Critique that judges are not bound by law in

Critique

Dworkin characterizes a kind of
American legal thought which furthers a radical approach to the examination of
law and its place in society. In his texts, Taking Rights Seriously (1978) and
Law’s Empire (1986), he rejects natural law as well as the legal positivism associated
specifically with Hart. He argues that one cannot reduce the concept of a legal
system solely to patterns of rules but must include principles and policies.

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Dworkin in many ways attempts to
explain Harts theory. He depicts that Hart in his theory believed that judges
are not bound by law in the adjudication of hard cases. This then raises the
question, if the law is sufficient enough as law then how can a judge run out
of rules to employ? Dworkin asserted that Hart did not believe that the principles
that judges use to adjudicate hard cases form part of law.1
Dworkin sees positivism as an argument for the concept of law as a mere system
of rules and specifically states,

‘I
want to make a general attack on positivism and I shall use H. L. A Hart’s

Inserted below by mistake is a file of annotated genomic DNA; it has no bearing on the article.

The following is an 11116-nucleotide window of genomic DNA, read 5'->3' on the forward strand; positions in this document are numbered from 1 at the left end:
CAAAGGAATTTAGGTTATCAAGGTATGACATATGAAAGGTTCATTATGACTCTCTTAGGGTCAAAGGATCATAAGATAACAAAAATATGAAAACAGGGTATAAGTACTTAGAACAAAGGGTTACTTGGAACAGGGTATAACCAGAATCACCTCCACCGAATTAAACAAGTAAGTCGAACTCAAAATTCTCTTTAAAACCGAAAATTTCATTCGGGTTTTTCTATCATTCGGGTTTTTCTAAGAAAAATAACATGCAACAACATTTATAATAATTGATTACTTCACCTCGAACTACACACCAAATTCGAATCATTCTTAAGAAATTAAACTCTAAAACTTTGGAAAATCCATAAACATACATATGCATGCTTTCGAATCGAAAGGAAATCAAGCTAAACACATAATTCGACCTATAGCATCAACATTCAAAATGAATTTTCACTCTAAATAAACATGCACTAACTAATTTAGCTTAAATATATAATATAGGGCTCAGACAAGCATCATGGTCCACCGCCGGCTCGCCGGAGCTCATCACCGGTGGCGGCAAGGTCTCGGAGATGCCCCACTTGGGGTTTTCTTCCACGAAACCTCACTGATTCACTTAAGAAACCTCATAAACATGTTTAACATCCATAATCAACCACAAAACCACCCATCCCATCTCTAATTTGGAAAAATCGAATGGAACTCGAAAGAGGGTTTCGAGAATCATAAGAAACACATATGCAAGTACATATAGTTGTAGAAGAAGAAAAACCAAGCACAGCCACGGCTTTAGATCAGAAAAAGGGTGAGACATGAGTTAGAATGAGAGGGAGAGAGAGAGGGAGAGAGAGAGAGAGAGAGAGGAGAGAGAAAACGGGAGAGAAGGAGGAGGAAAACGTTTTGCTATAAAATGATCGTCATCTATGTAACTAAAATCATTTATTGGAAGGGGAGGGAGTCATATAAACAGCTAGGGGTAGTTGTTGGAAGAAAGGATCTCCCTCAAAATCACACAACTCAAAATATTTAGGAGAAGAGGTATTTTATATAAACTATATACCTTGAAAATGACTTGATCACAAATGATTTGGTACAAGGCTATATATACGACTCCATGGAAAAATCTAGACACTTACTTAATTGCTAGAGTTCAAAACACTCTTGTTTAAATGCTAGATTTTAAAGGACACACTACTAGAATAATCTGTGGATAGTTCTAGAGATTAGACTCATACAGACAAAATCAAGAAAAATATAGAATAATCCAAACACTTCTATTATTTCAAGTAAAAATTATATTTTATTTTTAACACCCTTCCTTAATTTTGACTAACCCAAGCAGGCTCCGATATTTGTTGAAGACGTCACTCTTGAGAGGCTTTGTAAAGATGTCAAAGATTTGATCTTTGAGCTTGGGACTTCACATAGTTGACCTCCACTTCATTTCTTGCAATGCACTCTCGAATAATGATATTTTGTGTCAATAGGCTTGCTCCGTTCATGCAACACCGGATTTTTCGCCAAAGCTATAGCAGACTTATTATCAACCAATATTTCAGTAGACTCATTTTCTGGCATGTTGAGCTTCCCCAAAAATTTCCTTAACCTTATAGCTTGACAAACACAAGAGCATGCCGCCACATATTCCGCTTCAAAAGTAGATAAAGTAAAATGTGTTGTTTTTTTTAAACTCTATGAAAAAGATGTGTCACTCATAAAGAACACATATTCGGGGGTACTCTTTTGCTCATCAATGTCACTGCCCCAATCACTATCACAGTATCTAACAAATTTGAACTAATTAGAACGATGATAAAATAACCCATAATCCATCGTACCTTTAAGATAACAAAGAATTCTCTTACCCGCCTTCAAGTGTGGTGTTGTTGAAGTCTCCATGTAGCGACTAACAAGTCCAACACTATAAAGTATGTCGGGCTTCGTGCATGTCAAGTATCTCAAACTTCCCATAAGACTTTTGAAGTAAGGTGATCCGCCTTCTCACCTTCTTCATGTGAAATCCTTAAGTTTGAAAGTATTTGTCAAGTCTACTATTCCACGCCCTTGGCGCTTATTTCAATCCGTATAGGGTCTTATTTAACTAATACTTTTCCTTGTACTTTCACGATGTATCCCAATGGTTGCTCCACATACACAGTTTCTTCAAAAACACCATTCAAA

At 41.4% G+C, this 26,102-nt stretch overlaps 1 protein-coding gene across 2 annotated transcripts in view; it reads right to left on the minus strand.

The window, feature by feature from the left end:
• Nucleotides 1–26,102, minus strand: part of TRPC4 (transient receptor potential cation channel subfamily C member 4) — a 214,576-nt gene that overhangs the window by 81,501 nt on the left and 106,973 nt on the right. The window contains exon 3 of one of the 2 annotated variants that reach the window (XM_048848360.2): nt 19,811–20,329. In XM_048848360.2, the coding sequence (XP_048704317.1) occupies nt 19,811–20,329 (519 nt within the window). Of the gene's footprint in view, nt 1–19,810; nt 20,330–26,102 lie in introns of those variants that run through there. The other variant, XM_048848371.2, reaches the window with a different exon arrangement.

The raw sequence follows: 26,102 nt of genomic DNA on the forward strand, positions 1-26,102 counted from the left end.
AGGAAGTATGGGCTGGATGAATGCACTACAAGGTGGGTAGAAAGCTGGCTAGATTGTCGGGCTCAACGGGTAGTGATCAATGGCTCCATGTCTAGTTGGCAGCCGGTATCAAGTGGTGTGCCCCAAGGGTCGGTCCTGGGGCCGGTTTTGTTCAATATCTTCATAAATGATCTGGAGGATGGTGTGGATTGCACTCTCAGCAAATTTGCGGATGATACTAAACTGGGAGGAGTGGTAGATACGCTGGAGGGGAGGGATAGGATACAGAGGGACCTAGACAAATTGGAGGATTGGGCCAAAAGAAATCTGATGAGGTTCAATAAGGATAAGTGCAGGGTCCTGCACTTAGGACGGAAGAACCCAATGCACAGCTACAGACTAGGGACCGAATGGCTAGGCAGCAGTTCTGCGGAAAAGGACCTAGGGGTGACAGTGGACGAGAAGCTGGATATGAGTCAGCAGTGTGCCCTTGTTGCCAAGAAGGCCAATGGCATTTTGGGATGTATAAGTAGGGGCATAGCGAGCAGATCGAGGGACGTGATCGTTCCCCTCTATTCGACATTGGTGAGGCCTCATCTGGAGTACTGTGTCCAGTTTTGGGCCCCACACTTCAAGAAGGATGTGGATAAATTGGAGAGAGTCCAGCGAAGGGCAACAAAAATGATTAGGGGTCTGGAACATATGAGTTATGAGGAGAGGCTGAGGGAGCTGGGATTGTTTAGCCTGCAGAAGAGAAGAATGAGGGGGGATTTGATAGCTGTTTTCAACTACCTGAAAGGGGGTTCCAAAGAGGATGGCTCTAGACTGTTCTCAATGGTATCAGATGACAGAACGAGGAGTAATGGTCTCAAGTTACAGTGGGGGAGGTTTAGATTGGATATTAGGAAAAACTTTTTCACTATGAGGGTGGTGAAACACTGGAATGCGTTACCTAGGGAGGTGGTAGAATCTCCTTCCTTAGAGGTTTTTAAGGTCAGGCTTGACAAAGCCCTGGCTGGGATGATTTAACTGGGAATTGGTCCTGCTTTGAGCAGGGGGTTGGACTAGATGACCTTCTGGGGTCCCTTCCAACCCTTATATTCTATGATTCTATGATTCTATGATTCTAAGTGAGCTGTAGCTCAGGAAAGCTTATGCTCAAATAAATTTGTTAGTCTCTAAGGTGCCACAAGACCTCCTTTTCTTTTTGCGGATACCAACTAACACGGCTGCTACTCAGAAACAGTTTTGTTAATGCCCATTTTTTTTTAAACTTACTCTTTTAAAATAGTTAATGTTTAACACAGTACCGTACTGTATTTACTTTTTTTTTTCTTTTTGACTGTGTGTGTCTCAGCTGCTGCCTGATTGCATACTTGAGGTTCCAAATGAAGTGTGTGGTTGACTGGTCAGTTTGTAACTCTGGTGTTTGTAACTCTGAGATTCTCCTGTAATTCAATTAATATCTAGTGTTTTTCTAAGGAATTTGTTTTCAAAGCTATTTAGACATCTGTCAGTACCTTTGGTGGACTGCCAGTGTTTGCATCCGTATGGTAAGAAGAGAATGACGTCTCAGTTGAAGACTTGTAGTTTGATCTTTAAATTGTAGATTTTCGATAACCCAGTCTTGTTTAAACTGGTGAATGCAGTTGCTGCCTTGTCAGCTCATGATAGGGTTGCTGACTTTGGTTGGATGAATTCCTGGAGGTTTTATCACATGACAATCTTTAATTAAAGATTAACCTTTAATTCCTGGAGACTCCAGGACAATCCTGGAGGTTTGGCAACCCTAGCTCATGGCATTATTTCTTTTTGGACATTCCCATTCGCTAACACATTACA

version as a target…. My strategy will be organized around the fact that when
lawyers reason or dispute about legal rights and obligations, particularly I hard
cases when our problems with these concepts seem most acute, they make use of
standards that do not function as rules, but operate differently as principles,
policies, and other sorts of standards. Positivism, I shall argue, is a model
of and a system of rules, and its central notion of a single fundamental test
for law forces us to miss the important roles of those standards that are not
rules.’ 

Hart in his analysis of judicial
function avers that rules will be clear in majority of cases but will at some
point become ambiguous or have some kind of defect because of what he refers to
as ‘open texture’, a flaw inherent in any use of language. Dworkin responds and
argues that legal positivism cannot be used to justify judicial behavior in
hard cases. According to Dworkin, the judge does not revert to policy and
formulate law but rather applies legal principles and adjudicates based on the
law. Dworkin insists that if a judge uses his discretion to decide a case then
he is not using the legal rules.2 Critics have argued that this
creates a situation where judges may have uncontrolled discretion to which
Dworkin responds by stating that

1 Raz, ‘Legal Principles and the Limits of Law’ Yale Law Journal 81
(1972),823.

2
John W.Van Doren ‘Theories of Professors
H.L.A.Hart and Ronald Dworkin-A Critique, Cleveland State Law
Review,1980,295.